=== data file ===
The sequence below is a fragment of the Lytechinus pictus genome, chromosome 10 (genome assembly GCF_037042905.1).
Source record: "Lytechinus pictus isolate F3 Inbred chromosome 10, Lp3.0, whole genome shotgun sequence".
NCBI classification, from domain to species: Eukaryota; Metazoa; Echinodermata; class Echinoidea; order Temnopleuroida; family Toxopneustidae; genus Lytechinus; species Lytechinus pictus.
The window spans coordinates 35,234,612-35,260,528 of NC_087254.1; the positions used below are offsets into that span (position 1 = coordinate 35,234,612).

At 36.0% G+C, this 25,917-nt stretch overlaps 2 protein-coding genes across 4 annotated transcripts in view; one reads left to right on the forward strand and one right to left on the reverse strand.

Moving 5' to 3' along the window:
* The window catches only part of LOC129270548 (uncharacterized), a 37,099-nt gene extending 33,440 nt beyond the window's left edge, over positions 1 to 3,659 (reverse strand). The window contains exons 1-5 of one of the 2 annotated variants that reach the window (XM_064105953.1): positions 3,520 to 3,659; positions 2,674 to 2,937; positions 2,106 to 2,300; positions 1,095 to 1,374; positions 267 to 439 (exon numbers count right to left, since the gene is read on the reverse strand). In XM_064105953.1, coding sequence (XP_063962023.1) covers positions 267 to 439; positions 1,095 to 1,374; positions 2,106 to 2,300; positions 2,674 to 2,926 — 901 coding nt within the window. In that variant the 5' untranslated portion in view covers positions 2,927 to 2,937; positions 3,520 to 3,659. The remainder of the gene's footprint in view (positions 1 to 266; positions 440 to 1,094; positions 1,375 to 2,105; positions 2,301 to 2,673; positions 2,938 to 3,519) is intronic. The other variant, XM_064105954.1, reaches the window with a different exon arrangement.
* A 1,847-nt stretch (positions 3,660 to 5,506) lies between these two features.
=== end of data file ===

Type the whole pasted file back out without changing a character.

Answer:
The sequence below is a fragment of the Lytechinus pictus genome, chromosome 10 (genome assembly GCF_037042905.1).
Source record: "Lytechinus pictus isolate F3 Inbred chromosome 10, Lp3.0, whole genome shotgun sequence".
NCBI classification, from domain to species: Eukaryota; Metazoa; Echinodermata; class Echinoidea; order Temnopleuroida; family Toxopneustidae; genus Lytechinus; species Lytechinus pictus.
The window spans coordinates 35,234,612-35,260,528 of NC_087254.1; the positions used below are offsets into that span (position 1 = coordinate 35,234,612).

At 36.0% G+C, this 25,917-nt stretch overlaps 2 protein-coding genes across 4 annotated transcripts in view; one reads left to right on the forward strand and one right to left on the reverse strand.

Moving 5' to 3' along the window:
* The window catches only part of LOC129270548 (uncharacterized), a 37,099-nt gene extending 33,440 nt beyond the window's left edge, over positions 1 to 3,659 (reverse strand). The window contains exons 1-5 of one of the 2 annotated variants that reach the window (XM_064105953.1): positions 3,520 to 3,659; positions 2,674 to 2,937; positions 2,106 to 2,300; positions 1,095 to 1,374; positions 267 to 439 (exon numbers count right to left, since the gene is read on the reverse strand). In XM_064105953.1, coding sequence (XP_063962023.1) covers positions 267 to 439; positions 1,095 to 1,374; positions 2,106 to 2,300; positions 2,674 to 2,926 — 901 coding nt within the window. In that variant the 5' untranslated portion in view covers positions 2,927 to 2,937; positions 3,520 to 3,659. The remainder of the gene's footprint in view (positions 1 to 266; positions 440 to 1,094; positions 1,375 to 2,105; positions 2,301 to 2,673; positions 2,938 to 3,519) is intronic. The other variant, XM_064105954.1, reaches the window with a different exon arrangement.
* A 1,847-nt stretch (positions 3,660 to 5,506) lies between these two features.